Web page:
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Future Mothers of the Empire

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Merrill Chudleigh bullied her way into the WAAF, there were no two ways about it. She was older than the average member of the service, but being single and wealthy, as well as very keen, it was hard for the officer who took her application to find a reason to reject her.

She shut up the house in Hampstead and reported for training. She survived the 'square-bashing' and lectures on hygiene and aircraft recognition, and made it quite plain to her superiors that she wanted to be assigned to either Signals or Intelligence. Instead, she was assigned to the office of Wing Commander McNavish, as an office clerk.

Merrill being Merrill, she complained loudly. And yet, where anyone else would have been sent to Coventry for grousing, or at the very least severely told off, but even Merrill's grousing managed to be done in a humorous way that endeared her to her fellows.

She got along well with the other women in the WAAF. Many of them ached to be doing "more" war work than they were permitted to do, and in Joan Worralson – known to almost everyone as 'Worrals', Merrill found a kindred spirit.

Worrals had joined the WAAF already knowing how to fly, and chafed daily against the order that women were not to pilot aircraft, or even to go up in the air as a passenger. Her constant companion 'Frecks' Lovell was in the same situation: fully qualified to pilot a plane, and frustrated by the assumption of the male commanders that they were incapable of doing so.

'Oh, I see why they do it,' said Merrill one day, as the three women ate lunch together in the Mess. 'They don't want any of us getting hurt, and think we're safer on the ground. But I'm an old maid – I don't see why they should care about me.'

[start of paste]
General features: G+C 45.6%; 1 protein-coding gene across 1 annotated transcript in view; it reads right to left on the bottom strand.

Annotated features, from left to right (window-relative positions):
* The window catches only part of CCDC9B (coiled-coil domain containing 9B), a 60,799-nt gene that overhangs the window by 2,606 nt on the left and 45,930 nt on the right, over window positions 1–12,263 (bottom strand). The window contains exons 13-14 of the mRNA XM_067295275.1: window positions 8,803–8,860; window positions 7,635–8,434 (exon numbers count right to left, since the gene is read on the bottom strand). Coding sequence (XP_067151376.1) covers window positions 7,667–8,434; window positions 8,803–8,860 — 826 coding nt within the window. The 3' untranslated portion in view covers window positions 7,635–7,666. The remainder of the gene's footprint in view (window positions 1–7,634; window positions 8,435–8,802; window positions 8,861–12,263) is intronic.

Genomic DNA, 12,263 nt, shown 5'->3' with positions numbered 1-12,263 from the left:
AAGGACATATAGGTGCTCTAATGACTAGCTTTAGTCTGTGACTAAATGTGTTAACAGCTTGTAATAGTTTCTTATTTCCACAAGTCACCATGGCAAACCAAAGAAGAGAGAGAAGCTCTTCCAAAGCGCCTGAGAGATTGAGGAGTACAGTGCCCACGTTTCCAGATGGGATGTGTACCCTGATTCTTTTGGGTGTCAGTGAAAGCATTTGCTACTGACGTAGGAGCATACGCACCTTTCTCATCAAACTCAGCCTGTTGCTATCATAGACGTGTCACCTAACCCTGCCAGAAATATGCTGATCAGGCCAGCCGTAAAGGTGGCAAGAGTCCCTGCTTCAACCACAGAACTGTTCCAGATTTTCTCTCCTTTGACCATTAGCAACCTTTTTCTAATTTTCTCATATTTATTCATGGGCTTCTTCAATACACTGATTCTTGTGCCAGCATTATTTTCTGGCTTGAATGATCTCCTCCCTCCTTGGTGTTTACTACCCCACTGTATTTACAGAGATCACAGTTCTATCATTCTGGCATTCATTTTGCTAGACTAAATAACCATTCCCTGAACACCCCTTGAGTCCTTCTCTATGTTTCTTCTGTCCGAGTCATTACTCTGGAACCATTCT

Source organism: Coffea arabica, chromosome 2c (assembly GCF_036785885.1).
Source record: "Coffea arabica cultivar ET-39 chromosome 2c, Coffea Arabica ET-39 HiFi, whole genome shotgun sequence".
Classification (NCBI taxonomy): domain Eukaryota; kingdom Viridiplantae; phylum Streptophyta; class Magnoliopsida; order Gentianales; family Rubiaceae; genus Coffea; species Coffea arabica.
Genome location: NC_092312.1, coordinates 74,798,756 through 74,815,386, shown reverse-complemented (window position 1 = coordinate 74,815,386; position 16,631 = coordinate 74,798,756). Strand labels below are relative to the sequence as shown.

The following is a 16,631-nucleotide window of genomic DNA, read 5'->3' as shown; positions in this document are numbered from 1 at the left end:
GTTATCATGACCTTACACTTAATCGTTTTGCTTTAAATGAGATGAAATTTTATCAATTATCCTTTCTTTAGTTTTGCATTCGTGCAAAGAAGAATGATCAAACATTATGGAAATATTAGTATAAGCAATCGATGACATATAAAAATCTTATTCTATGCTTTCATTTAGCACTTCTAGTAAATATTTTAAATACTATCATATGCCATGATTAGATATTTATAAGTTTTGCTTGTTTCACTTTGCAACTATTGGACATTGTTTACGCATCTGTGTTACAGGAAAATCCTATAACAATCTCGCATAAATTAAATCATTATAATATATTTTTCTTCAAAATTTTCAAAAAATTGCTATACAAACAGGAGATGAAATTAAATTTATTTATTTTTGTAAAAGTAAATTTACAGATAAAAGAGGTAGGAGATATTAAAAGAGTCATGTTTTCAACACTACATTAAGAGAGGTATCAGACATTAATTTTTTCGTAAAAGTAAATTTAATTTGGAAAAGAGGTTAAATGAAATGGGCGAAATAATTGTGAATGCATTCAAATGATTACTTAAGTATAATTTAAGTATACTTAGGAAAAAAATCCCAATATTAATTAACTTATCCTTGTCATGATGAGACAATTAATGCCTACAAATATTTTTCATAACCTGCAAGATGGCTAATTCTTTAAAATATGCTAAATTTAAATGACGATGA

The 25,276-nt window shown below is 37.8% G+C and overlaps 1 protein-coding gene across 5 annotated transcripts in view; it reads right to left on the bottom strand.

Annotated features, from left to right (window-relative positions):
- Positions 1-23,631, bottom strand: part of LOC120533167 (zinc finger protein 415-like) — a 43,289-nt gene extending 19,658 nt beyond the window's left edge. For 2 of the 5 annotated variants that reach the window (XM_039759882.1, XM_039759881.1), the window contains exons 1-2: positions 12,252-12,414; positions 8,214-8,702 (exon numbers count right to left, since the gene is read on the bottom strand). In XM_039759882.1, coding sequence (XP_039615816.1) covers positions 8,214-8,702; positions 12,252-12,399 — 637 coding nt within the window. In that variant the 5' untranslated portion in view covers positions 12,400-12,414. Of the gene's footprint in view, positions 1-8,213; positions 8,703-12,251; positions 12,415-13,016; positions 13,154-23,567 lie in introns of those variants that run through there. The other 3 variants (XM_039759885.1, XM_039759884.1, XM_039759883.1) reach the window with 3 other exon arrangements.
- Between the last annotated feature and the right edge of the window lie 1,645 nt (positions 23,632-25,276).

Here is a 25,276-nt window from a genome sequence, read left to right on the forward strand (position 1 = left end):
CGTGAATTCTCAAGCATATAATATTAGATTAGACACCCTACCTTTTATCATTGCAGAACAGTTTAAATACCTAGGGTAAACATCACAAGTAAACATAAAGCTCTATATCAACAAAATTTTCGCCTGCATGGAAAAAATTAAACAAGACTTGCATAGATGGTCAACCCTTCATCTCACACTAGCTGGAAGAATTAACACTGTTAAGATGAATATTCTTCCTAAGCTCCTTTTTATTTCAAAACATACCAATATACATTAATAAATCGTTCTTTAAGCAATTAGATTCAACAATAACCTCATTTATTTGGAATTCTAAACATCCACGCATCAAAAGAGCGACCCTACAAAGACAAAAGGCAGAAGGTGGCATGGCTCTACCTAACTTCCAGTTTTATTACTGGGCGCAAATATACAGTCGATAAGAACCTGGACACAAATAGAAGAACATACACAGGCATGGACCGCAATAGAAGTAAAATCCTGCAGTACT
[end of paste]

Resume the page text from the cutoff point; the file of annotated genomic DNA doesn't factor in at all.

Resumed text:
'Don't be idiotic, Chudleigh,' retorted Worrals.

'I'm not. They're concerned about the future mothers of the Empire,' replied Merrill. 'That's pretty girls like you and Frecks, here, not old maids like me.'

'Yes, but we're the ones who can fly,' said Worrals.

Frecks put her oar into the conversation. 'Grousing won't change the rules, Worrals.'

'I'm not grousing,' replied Worrals. 'I'm pointing out common sense. Our poor boys are being wounded and dying every day, and that means we've got fewer pilots. At the very least they could put us on the transport runs.'

'Planning a mutiny, Worrals?'

The women looked up to see Worrals' immediate CO standing by the table. 'Of course not, sir,' said Worrals, as all three women scrambled to their feet. 'Just pointing out some common sense.'

The CO nodded. 'You may yet get your wish,' he said. 'Oh, I'm not saying anything for certain,' he added. 'What about you, Chudleigh. Do you want to fly transport runs too?'

'No, sir,' said Merrill. 'I haven't got my wings as Worrelson and Lovell have. But I wouldn't mind being re-assigned to something other than being a typist,' she added hopefully.

He smiled. 'On the day that I give Worrelson here a flight assignment, I'll get you transferred to Intelligence.'

'Thank you, sir!' exclaimed Merrill, as the CO turned and walked away.

Worrals watched him go. 'I'll believe that when I see it, Chudleigh.'

'Have some faith, Worrals,' said Merrill. 'You'll be flying missions sometime before the war is out, I'm certain of it.'